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Old October 10th, 2002, 01:16 PM   #1
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Gray card. Do you use them/how?

Does anyone use the 18% gray card? How do you use them?
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Old October 10th, 2002, 03:58 PM   #2
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Well, you don't really in video production. In still photography the meters built into the cameras and hand held meters are calibrated to 18% reflectance. The assumption is that the "average" scene reflects 18% of the light that hits it. In many cases the 18% reflectance is correct (after all that's what meters are calibrated to). But, we can all think of scenes that reflect more or less than 18%. Black cat in a coal bin or polar bear on snow field.

The meter well determine the correct aperture and shutter speed for the film used (ISO/ASA). If the camera is in program, it will select both settings. Aperture priority and shutter priority give the user control of the settings (aperture in AP etc.) and the camera then selects the correct corresponding shutter or aperture setting. All of this assumes 18% reflectance.

So what happens with the black cat in a coal bin? Easy, the meter (camera) always assumes 18% reflectance (18% gray). The camera will set the aperture and shutter to over expose the picture and make the black objects 18% gray. Exactly what it is calibrated to, 18% gray. How about the white polar bear? You guessed it. The polar bear and snow will be under exposed and turn out 18% grey.

The common response from most of my students at this point is, I know how to fix that, I'll set my camera to manual. Wrong, it does no good. In whatever mode you're using the camera is still using the internal meter and still assuming the scene reflects 18% of the light that hits it. Manual only means you have more work to do, set both aperture and shutter speed.

Enter the 18% gray card. Hold the card so that the card is in the same quantity and quality of light as your cat or polar bear. If the card is at a slight angle it may alter your meter reading so be careful. Point your camera towards the card so that the image fills the entire view finder. Look at your reading and manually set your aperture and shutter speed accordingly. Now recompose your image and shoot that cover shot for National Geographic.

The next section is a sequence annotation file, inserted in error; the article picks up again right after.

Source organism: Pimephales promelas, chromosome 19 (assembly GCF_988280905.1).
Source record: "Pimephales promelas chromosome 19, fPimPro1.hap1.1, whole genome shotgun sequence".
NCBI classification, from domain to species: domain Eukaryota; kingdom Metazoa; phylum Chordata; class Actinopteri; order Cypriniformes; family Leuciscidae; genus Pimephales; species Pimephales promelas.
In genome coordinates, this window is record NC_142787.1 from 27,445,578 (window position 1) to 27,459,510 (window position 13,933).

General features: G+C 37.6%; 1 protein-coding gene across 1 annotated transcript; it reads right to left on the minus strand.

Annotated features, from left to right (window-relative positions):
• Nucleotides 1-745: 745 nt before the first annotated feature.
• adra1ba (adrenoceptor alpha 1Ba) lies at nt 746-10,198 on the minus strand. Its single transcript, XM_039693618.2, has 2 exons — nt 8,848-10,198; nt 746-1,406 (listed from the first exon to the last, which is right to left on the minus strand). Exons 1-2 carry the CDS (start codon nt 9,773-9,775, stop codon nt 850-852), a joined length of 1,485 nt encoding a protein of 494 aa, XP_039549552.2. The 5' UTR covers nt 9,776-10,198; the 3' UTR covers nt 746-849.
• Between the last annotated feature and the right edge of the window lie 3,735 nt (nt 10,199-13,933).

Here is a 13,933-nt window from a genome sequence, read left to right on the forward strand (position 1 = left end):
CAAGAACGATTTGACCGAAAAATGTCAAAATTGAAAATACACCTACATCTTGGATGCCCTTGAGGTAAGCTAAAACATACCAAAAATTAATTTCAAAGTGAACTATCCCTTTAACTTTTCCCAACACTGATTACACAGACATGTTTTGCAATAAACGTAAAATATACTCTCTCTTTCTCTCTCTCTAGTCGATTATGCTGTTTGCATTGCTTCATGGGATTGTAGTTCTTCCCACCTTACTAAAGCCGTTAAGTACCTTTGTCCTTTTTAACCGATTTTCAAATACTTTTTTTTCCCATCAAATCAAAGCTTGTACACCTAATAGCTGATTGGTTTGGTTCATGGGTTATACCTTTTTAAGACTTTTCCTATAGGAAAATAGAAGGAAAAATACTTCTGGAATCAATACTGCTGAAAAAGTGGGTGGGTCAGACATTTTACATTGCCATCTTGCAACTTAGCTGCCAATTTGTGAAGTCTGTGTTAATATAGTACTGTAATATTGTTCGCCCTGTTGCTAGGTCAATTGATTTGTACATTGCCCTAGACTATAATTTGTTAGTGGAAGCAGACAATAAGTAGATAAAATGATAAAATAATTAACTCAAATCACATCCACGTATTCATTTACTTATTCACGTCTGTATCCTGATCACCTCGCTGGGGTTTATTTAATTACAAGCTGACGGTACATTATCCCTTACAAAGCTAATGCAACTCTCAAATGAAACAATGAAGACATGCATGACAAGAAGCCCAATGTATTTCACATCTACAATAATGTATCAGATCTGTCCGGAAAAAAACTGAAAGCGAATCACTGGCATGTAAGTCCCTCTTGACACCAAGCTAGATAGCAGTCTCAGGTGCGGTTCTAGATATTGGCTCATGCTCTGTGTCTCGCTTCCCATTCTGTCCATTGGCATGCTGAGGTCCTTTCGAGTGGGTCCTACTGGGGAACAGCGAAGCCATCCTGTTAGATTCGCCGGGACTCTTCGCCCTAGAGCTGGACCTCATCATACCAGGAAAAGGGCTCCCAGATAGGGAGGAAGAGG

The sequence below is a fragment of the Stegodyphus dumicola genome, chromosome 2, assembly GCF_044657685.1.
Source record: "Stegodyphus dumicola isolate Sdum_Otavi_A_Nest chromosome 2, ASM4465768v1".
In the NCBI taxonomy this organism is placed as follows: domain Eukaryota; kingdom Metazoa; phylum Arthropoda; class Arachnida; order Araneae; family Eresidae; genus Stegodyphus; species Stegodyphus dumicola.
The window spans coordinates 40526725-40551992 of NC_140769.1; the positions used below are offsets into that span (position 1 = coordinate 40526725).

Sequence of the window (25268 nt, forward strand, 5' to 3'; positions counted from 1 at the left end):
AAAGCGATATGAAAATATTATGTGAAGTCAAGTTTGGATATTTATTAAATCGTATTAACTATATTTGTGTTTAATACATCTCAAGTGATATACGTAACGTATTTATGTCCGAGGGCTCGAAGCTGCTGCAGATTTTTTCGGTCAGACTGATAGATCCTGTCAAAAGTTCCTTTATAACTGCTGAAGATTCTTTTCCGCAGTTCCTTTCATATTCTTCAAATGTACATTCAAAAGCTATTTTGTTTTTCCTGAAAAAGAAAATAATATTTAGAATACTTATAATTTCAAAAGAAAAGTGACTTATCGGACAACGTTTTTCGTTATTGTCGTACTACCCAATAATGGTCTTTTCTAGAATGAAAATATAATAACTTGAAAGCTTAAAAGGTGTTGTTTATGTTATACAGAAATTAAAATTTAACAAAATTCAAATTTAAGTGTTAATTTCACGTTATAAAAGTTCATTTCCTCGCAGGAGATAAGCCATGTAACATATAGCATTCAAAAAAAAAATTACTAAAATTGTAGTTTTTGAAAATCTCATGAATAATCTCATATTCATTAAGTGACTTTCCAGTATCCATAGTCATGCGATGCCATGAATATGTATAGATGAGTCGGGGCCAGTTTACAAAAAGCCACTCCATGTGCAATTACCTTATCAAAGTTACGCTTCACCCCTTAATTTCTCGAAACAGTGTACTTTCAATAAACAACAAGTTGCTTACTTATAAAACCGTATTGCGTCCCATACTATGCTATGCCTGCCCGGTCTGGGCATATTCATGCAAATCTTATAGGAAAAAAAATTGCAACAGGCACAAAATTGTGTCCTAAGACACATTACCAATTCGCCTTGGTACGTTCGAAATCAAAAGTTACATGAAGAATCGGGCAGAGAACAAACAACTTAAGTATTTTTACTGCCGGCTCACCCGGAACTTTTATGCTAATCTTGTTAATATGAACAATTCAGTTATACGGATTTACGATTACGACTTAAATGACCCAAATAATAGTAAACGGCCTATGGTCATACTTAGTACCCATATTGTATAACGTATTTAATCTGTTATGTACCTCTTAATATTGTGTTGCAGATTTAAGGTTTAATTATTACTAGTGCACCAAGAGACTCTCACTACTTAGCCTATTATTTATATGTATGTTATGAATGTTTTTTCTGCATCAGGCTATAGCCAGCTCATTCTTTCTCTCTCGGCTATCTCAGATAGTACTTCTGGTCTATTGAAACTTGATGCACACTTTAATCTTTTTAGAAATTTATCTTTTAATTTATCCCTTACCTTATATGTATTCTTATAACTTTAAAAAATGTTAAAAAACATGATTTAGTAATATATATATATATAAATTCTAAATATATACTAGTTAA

I've been shooting pictures for years and have not had any problems with my metering. If what you say is true why haven't I noticed this? There are several reasons that contribute to your success in picture taking. One is that most people use color negative film and not slide film. Slide film has an exposure latitude of 1 stop. The film can be over exposed about 1/3 of a stop and under exposed about 2/3 of a stop and you'll still have an acceptable image. However, consumer print film has a latitude of about 5 stops and still getting acceptable prints (3 stops under exposed and 2 stops over exposed). The tremendous latitude of modern color negative film covers your butt.

Exposure meters in cameras are now a little smarter than they used to be. Nikon's Matrix Metering and Canon's Evaluative Metering can and do help in these type of situations. However, they still miss in the examples I've given. Very dark scenes and very light scenes will still confuse the metering and exposure systems.

Jeff
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Old October 10th, 2002, 04:46 PM   #3
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Jeff,
You are good!

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Old October 10th, 2002, 07:56 PM   #4
 
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I use an 18% gray card to set my white balance. It's true that a white card is recommended, however, a white card could potentially max out the light meter. I've gotten very good results with the 18% gray. Just a matter of personal preference. I;m an old still 35mm photographer. Old habits die hard.
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Old October 11th, 2002, 10:45 AM   #5
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Is there a reason to use a gray card to white balance?

I know that several people here are using gray cards to white balance. Is there a reason to do this? When is it a bad idea?
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Old October 11th, 2002, 11:40 AM   #6
 
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The use of a white card tends to saturate the luma detection in the light metering system. An 18% gray will avoid this. Use it with the same care that you would a white card....nice even lighting, no shadows or reflected light.
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